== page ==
In the last few years, this has all changed! We can now communicate, individually or to a group, with people who we don’t know. The rise of social networks allows people to find others that they don’t know, but with whom they share an interest – around the world! This has changed the definition of community. And the definition of “friend.”

I think it will take many years to understand all of the impacts of this profound change in communication.

At the tip of the iceberg, we see the revolts in the Arab world in North Africa, where dissenters used Facebook to organize and communicate.

I saw the precursor of this in Eastern Europe and Russia (actually the Soviet Union) in the late 1980s. When visiting frequently on business, some of my colleagues would ask me to bring blank video tapes (pre-recorded video tapes were seized on entry!). I didn’t understand this at first, until I was taken to a “secret” video exchange market, where you would bring a blank video tape and pay some money to get a current-run Western movie. It gave the populace the ability to see Western culture, values, etc. I believe it was a contributing factor in the changes that later swept that part of the world. The Internet and Facebook is a much more potent force for knowledge, freedom, and understanding.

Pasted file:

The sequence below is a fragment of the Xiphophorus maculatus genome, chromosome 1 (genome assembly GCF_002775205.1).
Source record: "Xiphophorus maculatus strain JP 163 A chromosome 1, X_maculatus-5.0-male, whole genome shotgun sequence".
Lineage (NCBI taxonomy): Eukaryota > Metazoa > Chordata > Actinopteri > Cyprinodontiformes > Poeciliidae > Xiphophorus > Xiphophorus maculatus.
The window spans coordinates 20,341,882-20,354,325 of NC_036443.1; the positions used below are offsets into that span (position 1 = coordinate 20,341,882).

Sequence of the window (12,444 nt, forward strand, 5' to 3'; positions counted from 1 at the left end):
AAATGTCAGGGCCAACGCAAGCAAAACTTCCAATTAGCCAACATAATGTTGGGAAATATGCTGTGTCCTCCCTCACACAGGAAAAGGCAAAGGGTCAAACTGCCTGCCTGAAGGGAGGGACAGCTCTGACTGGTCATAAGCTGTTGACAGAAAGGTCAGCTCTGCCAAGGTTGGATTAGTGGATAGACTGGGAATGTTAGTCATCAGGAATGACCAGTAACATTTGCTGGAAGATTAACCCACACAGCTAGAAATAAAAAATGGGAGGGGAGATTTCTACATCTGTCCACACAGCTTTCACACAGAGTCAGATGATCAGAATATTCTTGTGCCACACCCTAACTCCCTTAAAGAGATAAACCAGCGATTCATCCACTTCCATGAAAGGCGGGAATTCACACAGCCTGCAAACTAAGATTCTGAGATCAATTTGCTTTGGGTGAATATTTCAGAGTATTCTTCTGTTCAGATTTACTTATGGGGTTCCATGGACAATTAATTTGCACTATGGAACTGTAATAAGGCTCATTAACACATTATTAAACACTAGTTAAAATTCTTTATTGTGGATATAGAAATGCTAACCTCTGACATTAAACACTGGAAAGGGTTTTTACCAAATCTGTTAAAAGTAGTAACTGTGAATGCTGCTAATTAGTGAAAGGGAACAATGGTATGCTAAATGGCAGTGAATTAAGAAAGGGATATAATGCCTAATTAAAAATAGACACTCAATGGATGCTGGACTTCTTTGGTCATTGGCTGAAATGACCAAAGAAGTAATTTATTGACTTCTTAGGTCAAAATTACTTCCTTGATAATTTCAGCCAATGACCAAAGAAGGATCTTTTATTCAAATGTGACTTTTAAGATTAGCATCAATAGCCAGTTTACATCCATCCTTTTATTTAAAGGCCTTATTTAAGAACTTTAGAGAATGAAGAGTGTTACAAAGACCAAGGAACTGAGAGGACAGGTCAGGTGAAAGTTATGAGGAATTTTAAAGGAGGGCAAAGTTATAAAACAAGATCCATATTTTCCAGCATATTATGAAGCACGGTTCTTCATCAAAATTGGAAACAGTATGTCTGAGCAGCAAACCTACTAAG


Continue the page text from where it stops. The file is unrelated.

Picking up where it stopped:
We live in a time of sweeping change.